The Environment Ministry lists 29 species of birds and 20 species of other animals that can be hunted nationwide.
But in reality, what you can hunt depends on the rules of the prefecture. Some species in certain prefectures are not allowed to be hunted or can only be taken in small numbers. Hunters must check with the prefecture upon registering.
In principle, hunting season runs from mid-November until mid-February, while in Hokkaido it runs from October until the end of January.
But once again, different prefectures may have shorter or longer hunting periods, and all hunters need to get confirmation on the dates.
Species often hunted include wild boar, deer and bear, as well as birds ranging from pheasants to turtle doves and quail.
What actual hunting restrictions are there?
The Environment Ministry has a list of basic restrictions and specifies what constitutes illegal hunting.
Hunting either before daybreak or after sunset is not allowed. Nor is hunting close to residential areas. Guns cannot be modified for hunting certain species.
Given the tough ownership rules, how many hunters and how many registered firearms are there throughout Japan?
As of 2010, there were about 190,000 people with hunting licenses (including those for using nets and traps), of which 122,000 were 60 years old or above. This is down from 518,000 in 1975.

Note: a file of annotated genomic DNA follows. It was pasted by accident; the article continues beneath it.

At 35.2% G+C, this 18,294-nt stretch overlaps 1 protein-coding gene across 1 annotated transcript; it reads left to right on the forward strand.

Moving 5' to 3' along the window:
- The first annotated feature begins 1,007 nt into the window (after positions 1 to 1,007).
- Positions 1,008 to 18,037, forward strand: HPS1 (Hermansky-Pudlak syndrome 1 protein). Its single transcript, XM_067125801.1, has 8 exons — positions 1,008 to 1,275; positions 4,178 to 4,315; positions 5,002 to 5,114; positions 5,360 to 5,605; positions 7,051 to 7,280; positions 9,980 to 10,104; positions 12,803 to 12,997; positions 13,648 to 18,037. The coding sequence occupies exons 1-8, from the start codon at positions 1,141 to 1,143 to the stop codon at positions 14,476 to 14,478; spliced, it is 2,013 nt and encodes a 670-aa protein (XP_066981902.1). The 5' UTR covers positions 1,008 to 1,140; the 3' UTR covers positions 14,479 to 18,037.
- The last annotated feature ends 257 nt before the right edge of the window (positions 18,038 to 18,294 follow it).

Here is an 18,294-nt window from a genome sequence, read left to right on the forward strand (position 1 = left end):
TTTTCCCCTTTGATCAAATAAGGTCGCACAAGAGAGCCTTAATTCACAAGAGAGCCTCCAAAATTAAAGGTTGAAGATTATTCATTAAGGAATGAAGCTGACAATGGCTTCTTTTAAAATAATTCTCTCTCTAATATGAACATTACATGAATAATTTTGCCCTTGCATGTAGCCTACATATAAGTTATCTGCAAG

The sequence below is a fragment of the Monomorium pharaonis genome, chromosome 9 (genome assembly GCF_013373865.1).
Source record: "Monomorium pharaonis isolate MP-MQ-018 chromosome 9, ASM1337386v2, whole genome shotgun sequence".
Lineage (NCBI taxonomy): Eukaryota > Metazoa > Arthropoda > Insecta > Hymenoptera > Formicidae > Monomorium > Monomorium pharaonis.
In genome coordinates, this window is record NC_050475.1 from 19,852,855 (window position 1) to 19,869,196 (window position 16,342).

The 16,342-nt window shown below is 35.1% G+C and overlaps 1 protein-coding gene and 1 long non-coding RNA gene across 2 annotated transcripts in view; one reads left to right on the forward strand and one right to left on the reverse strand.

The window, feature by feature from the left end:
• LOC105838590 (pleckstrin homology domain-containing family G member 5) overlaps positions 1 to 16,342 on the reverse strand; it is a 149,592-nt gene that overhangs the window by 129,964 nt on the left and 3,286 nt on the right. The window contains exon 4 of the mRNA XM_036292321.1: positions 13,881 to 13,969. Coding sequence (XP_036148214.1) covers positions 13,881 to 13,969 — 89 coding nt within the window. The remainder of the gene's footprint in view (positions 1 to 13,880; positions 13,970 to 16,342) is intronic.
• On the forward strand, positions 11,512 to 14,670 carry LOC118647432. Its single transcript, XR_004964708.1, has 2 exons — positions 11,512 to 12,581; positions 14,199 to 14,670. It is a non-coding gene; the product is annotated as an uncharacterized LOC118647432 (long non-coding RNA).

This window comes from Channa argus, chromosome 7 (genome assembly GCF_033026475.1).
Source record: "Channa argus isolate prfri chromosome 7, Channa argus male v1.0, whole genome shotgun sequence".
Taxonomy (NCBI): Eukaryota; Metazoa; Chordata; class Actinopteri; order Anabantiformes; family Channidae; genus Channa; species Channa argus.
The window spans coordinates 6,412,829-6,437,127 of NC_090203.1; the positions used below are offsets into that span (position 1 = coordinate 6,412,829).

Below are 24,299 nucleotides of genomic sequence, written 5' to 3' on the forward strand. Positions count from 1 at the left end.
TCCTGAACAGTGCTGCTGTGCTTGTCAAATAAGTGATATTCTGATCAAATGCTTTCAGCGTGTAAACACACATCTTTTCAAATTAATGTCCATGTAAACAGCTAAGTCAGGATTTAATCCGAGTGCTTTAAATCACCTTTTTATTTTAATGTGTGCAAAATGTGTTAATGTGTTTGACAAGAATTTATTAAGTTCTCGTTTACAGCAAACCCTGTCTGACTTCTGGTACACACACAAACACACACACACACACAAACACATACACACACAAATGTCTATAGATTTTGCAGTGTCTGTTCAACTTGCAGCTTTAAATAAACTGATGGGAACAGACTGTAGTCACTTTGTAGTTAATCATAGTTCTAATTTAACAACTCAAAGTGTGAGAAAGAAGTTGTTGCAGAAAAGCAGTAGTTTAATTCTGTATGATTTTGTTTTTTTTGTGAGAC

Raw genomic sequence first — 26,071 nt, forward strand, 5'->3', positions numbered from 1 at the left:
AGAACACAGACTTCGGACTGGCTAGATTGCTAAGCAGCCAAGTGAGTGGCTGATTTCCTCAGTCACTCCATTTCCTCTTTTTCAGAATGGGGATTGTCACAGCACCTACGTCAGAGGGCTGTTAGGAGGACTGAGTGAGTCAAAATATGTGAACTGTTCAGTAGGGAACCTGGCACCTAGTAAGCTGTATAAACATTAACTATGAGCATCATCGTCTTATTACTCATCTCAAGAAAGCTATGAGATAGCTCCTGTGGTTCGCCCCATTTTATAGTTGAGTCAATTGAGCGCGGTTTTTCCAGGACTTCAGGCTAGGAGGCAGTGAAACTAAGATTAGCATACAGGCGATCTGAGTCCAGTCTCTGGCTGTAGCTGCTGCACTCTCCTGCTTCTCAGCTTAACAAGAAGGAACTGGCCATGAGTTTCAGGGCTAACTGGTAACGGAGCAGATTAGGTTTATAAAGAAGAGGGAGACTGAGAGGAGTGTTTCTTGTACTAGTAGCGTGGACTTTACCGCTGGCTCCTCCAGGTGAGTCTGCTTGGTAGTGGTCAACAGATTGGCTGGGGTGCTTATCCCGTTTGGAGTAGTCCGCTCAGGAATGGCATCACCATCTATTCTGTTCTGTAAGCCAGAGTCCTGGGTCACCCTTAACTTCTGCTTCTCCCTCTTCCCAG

As of 2011, according to police, permits were issued for about 220,000 hunting guns, of which 35,000 were rifles. This figure does not include nearly 27,000 air-powered guns like BB guns, which are also used by hunters.
Can hunters sell their game to restaurants or is it merely for personal consumption?
A licensed butcher at a licensed butcher shop can prepare and sell wild game on-site to restaurant customers, but there are numerous online sites that sell venison and wild boar.
Sacca notes that this differs from the U.S., where, due to concerns about health and a desire to ensure stable wildlife populations, the sale of wild game is largely prohibited.
How many gun-related accidents and deaths occur in Japan?
According to the National Policy Agency, licensed guns, including air rifles, were used to kill 11 people, including five suicides, in 2011. There also were 28 gun-related accidents, mostly involving hunters.
Illegal guns, mostly handguns, were used to kill seven people and injure 11 others that year. The vast majority of the incidents were related to yakuza or other gangs.